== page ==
🚰 Alphabet turns technology into open-source

🚰 Alphabet turns technology into open-source

Alphabet turns their inexpensive water harvester into open-source, speeding up the process of providing people technology for producing clean drinking water.

Linn Winge
Linn Winge

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Alphabet’s X lab (a research and development laboratory founded by Google) has, during recent years, developed a technology that can provide people living in areas with the right climate, clean drinking water.

Fast Company reports that Alphabet’s new device known as atmospheric water harvester draws water from the air and transforms it into safe drinkable water using fans and heat from the sunlight to create condensation.

According to a study done using datasets from WHO/UNICEF, this type of technology could provide 1 billion people currently living without it, access to clean drinking water.

Alphabet’s technology is designed to be as cost-efficient and productive as possible. To achieve this, the device only uses a few solar cells to power the fans and relies mostly on heat from the sunlight.

The device is made up of a few parts, containing a fan that sucks air in from the outside and a desiccant that absorbs its moisture. There is also a second fan that recirculates another stream of air heated by the sun. After that, the warm air meets cool air inside the machine creating small water droplets. The whole process is very similar to how dew naturally forms in nature.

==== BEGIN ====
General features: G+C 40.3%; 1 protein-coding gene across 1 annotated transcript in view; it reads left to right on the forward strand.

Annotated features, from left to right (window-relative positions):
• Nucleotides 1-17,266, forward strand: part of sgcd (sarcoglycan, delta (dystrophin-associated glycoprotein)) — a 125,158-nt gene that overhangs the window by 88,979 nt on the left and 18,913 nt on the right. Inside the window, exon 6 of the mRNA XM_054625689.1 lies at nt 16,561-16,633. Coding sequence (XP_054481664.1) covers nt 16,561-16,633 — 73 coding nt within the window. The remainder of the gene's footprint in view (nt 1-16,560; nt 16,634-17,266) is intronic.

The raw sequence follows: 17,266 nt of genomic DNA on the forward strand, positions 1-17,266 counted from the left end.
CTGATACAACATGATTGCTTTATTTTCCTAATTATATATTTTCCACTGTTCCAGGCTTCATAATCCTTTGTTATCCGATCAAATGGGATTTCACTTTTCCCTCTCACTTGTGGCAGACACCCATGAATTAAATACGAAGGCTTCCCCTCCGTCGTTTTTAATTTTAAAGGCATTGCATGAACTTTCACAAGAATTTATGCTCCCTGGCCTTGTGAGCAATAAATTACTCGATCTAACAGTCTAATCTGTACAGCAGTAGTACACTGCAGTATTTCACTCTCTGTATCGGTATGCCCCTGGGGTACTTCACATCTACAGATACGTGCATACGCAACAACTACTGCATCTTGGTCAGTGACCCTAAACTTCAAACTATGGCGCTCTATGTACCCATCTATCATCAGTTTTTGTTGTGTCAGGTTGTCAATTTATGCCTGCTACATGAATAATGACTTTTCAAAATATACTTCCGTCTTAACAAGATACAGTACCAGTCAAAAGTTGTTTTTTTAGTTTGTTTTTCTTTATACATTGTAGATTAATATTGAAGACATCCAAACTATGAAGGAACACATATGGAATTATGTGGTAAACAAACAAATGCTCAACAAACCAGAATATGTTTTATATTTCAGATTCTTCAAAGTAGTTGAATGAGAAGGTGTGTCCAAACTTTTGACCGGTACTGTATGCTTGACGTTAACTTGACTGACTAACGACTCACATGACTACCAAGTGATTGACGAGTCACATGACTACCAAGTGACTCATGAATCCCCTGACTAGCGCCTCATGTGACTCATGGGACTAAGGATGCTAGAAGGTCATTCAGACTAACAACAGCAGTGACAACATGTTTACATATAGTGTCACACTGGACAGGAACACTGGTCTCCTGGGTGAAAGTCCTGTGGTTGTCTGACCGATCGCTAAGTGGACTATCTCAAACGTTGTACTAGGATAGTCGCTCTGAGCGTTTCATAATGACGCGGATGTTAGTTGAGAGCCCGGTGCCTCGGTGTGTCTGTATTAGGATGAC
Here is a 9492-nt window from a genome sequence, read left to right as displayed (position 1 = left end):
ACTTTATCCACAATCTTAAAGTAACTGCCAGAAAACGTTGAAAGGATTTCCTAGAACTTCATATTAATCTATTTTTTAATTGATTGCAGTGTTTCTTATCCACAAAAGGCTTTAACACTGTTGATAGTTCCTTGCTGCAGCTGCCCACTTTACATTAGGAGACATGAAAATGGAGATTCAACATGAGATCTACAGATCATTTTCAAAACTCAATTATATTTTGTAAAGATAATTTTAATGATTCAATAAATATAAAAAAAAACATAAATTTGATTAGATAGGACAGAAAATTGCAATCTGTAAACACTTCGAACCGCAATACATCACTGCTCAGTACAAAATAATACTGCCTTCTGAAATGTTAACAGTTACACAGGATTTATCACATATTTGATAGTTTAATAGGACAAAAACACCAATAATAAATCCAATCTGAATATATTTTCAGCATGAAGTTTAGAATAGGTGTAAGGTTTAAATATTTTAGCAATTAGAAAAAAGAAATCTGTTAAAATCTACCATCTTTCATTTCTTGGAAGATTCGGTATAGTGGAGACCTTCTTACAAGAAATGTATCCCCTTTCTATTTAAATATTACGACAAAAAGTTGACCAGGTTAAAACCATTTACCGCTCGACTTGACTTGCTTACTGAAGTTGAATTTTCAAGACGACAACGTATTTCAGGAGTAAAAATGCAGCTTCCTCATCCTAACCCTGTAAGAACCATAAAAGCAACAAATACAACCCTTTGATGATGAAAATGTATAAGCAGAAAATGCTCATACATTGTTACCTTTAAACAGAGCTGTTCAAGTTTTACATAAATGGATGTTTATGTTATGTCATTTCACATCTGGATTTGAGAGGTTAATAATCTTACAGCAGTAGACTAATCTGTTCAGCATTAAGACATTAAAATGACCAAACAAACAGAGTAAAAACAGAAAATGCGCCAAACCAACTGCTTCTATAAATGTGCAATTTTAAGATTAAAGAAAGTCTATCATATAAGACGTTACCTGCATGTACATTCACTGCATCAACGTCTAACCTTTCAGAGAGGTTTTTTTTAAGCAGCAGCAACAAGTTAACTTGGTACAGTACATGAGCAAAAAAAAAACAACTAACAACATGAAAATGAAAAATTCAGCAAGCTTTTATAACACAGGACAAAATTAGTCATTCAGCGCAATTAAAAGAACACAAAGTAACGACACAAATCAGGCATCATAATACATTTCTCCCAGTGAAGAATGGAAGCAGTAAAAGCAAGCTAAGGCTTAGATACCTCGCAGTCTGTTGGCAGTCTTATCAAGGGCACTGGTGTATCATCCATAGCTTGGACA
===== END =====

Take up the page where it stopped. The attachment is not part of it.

Picture: Alphabets X-lab via Fast Company

Right now the device is capable of producing 150 milliliters of water per hour and square meter. However, with further improvements - that’ll probably be done very soon thanks to the open-source, the technology has the potential to produce five liters of water a day. The team has recently opened access to documentations regarding the technology, so anyone can use the information to develop the device.

“We don’t always do this, but in this particular case, we felt like this had made enough of the right kinds of progress, had enough of the right kinds of potential, that sharing it with the rest of the world was actually going to get the benefits to the world faster than if we just kept it an X thing ourselves,” says Astro Teller, the head of X.

New and innovative technology benefiting people in need can help a brighter and more sustainable future come sooner.

         Picture: Alphabets X-lab